2017 – Chris Gebhard-Noah Firestone
2016 – Jeff Castle-Jimmy Green
2015 – Chad Stine-Drew Patterson
2014 – Brady Goodling-Kyle Deisher
2013- Scott Mayne-Derek Price
2012 – Andy Gibbons-Jimmy Gardner
2011 – Dan McCreesh-Anthony Campanile
2010 – Dan Brown-Brian Auman
2009 – Darren Zendt-Jim Rattigan
2008 — Ben Rowe-Robby Gilbert
2007 — Brian Golembiewski-Chris Schultz
2006 — Michael Tydings-Jeff Castle
2005 — Ira Cohen-David Kaplan
2004 — Chuck Tait-Scott Mayne
2003 — Ira Cohen-David Kaplan
2002 — Jim Gardner-Jim Calhoun
2001 — Dan Brown-Brian Auman
2000 — Gary Mankulish, Sr. – Gary Mankulish, Jr.
1999 — Jim Gardner-Jim Calhoun
1998 — Gary Mankulish, Sr.-Gary Mankulish, Jr.
1997 — Larry Fulkroad-Steven Shrawder
1996 — Lance Oberparleiter-Bill Kennedy
1995 — Jonathan Clark-Sean Duffy
1994 — Mike Reitz-Joe Records
1993 — Mike Reitz-Joe Records
1992 — Scott Orr-Marty Dorminy
1991 — Mark Ditzler-John Gross
1990 — Dennis Toomey-Steve Krall
1989 — Jim Douglass-Dave Johnson
1988 — Jim Douglass-Dave Johnson
1987 — Roger Karsnitz-Jay Hileman
1986 — Byron Whitman-Chuck Scally, Jr.
1985 — George Connolly-Drew Devan
1984 — Greg Lesher-Mark Ditzler
1983 — Pete Gebhard-Dave Kurtz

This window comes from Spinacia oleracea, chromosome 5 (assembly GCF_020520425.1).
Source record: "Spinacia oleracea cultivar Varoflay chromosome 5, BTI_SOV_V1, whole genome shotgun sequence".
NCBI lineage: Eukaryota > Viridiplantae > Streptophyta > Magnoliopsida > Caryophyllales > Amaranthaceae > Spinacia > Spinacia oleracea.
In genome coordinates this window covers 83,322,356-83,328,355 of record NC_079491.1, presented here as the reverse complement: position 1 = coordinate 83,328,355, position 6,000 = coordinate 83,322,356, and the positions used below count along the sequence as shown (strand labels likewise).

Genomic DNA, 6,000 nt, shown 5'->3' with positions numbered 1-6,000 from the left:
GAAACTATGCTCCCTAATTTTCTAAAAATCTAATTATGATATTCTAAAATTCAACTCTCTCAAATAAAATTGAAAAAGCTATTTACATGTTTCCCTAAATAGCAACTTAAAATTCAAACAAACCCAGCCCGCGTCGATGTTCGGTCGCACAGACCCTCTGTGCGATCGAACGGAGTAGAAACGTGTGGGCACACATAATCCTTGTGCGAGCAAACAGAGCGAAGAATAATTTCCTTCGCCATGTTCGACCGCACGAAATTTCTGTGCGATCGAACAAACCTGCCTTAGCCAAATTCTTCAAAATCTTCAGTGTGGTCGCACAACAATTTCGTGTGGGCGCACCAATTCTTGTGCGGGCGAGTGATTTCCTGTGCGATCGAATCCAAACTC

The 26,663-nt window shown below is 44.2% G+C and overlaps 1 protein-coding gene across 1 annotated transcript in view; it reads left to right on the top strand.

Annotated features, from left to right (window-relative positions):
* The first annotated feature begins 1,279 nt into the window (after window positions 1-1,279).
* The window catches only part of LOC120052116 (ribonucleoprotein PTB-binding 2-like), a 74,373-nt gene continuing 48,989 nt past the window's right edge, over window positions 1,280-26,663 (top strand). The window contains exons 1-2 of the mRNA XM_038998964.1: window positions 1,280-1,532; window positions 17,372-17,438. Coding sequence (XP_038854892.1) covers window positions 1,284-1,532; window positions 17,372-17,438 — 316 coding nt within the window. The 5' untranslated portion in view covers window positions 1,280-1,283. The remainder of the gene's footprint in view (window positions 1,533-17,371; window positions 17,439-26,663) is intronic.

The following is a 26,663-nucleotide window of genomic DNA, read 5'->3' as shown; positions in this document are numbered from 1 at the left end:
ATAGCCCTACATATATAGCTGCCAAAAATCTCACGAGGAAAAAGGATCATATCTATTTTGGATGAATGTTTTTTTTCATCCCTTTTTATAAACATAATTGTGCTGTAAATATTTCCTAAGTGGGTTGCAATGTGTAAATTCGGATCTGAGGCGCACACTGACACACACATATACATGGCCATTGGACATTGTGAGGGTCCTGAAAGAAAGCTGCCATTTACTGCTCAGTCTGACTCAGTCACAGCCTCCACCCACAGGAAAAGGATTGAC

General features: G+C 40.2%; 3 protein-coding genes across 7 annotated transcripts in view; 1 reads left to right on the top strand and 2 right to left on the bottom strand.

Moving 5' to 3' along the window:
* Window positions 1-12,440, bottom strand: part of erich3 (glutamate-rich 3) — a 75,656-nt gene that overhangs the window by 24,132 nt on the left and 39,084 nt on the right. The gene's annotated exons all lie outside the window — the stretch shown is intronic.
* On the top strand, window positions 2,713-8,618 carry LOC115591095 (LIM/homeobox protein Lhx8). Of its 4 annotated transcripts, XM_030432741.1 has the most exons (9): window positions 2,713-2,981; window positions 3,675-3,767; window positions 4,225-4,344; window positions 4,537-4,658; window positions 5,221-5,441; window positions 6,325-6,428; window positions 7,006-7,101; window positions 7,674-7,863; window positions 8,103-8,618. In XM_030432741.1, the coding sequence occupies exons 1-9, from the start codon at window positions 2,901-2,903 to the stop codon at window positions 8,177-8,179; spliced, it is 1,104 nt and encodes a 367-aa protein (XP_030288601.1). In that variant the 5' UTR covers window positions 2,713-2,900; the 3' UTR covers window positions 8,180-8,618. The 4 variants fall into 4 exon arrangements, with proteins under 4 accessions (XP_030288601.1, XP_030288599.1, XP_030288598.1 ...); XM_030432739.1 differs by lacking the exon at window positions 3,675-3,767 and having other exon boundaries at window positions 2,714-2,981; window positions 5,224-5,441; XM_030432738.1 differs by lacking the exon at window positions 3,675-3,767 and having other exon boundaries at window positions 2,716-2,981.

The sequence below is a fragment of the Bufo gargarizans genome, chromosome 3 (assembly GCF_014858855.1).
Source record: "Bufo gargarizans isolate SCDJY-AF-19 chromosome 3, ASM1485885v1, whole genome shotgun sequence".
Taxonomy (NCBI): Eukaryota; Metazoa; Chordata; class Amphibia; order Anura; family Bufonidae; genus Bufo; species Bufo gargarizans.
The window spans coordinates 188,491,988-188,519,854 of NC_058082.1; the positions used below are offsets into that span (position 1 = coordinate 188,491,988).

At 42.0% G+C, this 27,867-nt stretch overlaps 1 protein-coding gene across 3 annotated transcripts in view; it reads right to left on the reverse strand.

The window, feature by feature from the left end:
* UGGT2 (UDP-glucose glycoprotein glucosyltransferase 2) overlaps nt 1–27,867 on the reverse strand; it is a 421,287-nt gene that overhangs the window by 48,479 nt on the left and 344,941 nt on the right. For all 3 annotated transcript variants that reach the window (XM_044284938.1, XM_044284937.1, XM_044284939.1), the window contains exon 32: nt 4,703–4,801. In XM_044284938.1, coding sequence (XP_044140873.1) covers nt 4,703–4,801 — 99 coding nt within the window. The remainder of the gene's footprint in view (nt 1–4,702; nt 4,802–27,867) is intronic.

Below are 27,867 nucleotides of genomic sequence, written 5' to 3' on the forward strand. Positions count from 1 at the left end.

1982 — Bill Grove-King Knox
1981 — Hugh Vaughn III-Stu Ingraham
1980 — Hugh Vaughn III-Stu Ingraham
1979 — Hugh Vaughn III-Stu Ingraham
1978 — Hugh Vaughn III-Stu Ingraham
1977 — Rick Hirp-Charles Springfellow
1976 — Bob Kreider-Marlin Detweiler
1975 — Bob Kreider-Marlin Detweiler
1974 — Dr. John Gadd-Dr. Pete Richter
1973 — Don DeAngelis-Eric Stevenson
1972 — Wayne Jacobs-Sherman Keeney II
1971 — Bill Shoop-Joe Faller
1970 — Wayne Jacobs-Sherman Keeney II
1969 — Wayne Jacobs-Sherman Keeney II
1968 — Bobby Huber-Chuck Schmidt
1967 — James Dolan-Joseph Durante
1966 — Jim Taylor-Bob Tibbons
1965 — King Knox-Gerald Book
1964 — Jim Meyer-Larry Feldman
1963 — Earl Mumma-Charles Springfellow
1962 — Don Chornak-Jim Taylor
1961 — Bob Bierne-Bill Davidson
1960 — Charles Fink-G.J. Moeschlin, Jr.
1959 — Mike Karapcik-Wano Thompson
1958 — Joe Spesak-William Rakow
1957 — Marvin Serber-Henry McQuiston
1956 — Marvin Serber-Henry McQuiston
1955 — Al Rabold-Larry Shaw
1954 — Bob Batdorf-John Yocum
1953 — Stan Knight-Harry Offut
1952 — John Markel-Stan Ross
1951 — Serio-Stortoni-Bill Johnson
1950 — Jack Binswanger-Robert Gilbert
1949 — George Robotham-Leo Heller
1948 — H.H. Haverstick Jr.-I. Richard Herr
1947 — George Robotham-Leo Heller
1946 — Buddy Lutz-Billy Eben